This paper focuses on the Department of Health (2002) statement that academic knowledge should be used to support practice learning. Debates around linking theory and practice and knowledge as product and process are discussed. The particular emphasis is on critically analysing whether
academic knowledge about learning styles - a form of 'process knowledge' – can be effectively utilised and therefore relevant to supporting the process of practice teaching. A small-scale qualitative research study with practice teachers andstudents is presented as a way of exploring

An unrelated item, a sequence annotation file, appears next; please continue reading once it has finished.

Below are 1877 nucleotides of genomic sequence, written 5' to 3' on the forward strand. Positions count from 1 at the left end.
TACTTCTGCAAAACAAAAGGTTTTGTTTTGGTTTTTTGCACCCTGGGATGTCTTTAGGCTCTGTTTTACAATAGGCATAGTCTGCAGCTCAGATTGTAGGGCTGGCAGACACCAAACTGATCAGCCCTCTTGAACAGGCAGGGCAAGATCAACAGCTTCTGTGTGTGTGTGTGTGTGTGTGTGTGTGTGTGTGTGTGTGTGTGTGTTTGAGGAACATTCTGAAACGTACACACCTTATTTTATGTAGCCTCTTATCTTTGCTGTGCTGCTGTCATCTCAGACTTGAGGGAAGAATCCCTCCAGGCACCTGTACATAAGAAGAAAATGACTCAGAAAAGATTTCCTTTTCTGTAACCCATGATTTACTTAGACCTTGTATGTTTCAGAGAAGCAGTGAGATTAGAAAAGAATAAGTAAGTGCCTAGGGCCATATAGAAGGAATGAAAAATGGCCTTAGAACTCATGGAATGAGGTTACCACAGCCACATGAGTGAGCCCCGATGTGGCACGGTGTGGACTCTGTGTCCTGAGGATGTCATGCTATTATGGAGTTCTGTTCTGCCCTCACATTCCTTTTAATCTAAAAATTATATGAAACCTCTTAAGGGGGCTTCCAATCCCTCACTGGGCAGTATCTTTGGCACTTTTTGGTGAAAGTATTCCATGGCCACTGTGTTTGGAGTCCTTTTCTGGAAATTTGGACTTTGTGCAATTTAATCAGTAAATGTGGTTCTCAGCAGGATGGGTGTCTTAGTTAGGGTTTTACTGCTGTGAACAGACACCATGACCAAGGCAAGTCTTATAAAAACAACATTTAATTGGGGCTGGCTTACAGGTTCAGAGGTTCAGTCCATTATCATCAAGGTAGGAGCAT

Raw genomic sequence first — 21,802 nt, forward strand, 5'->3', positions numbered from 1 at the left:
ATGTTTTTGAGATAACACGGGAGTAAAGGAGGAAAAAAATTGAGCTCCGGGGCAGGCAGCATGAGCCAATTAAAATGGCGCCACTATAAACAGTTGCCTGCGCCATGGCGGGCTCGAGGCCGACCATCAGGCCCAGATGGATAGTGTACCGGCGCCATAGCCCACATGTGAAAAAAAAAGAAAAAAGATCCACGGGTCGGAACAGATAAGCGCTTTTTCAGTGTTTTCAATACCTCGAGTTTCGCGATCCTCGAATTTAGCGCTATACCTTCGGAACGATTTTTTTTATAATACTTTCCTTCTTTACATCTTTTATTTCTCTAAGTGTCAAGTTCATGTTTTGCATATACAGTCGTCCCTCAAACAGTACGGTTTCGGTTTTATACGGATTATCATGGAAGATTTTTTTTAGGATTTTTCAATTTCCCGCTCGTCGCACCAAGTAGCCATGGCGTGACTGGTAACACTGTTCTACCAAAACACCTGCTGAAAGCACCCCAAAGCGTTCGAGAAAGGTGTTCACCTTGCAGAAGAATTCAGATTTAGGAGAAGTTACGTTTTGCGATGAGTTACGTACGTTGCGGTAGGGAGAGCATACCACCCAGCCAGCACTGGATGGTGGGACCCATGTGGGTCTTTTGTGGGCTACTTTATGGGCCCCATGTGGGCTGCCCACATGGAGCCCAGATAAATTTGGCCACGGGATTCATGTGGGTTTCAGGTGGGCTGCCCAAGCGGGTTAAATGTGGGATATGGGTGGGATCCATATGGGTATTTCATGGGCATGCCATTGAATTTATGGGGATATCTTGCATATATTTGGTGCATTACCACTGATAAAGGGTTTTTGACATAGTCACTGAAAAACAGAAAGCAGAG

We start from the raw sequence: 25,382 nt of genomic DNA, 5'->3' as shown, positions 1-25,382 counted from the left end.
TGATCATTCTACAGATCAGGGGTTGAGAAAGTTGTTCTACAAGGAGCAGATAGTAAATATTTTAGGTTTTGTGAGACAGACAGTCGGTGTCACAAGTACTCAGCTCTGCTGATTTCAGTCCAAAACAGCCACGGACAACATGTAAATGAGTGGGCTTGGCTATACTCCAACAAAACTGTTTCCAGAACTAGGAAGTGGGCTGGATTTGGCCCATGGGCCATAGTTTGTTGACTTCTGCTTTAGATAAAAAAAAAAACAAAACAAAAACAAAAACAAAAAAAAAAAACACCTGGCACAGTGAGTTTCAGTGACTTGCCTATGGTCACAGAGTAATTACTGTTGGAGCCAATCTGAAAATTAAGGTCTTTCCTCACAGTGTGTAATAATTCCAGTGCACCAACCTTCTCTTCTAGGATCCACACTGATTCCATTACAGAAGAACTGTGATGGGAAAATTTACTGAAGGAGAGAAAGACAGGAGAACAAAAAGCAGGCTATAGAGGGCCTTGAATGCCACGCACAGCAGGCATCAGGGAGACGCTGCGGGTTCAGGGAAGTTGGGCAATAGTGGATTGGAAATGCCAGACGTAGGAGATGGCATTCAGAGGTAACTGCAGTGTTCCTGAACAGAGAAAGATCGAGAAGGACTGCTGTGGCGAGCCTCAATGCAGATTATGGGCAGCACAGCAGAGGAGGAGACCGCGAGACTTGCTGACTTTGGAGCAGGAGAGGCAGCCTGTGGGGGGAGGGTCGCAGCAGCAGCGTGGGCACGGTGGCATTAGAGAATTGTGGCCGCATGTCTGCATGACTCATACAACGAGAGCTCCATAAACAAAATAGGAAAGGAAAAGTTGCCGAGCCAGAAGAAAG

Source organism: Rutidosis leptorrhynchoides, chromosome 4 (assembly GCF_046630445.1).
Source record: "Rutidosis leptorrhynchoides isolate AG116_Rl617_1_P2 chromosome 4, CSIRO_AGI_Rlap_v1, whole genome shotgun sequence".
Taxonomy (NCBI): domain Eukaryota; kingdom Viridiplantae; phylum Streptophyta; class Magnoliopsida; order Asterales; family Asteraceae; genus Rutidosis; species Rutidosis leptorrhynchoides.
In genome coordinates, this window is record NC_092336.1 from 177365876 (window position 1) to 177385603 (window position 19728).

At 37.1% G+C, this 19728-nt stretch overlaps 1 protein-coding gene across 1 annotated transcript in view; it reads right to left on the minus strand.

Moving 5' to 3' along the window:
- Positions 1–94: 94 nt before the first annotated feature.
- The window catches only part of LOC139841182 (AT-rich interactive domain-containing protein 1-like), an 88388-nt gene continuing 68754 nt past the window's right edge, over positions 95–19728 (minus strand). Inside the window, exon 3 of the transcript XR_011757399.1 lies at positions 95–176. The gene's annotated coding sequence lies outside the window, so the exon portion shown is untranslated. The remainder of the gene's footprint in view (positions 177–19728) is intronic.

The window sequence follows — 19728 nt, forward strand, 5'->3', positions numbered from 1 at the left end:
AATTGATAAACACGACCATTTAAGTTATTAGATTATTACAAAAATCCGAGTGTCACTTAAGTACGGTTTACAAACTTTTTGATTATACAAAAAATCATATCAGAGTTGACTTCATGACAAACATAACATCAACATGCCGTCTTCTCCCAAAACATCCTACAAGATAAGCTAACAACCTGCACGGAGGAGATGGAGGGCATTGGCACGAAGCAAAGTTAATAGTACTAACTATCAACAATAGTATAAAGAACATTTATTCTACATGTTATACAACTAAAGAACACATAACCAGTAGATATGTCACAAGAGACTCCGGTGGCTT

this. The findings of this research suggest that information about learning styles can be of practical relevance to practice teachers in promoting effective student learning. The key finding here is that its relevance isdetermined primarily by how such knowledge is utilised in practice.
It is crucial whether practice teachers perceive information about their student's learning styles asproduct knowledge (something they possess but do not necessarily employ) or process knowledge (something which usefully describes part of the process they are engaged in).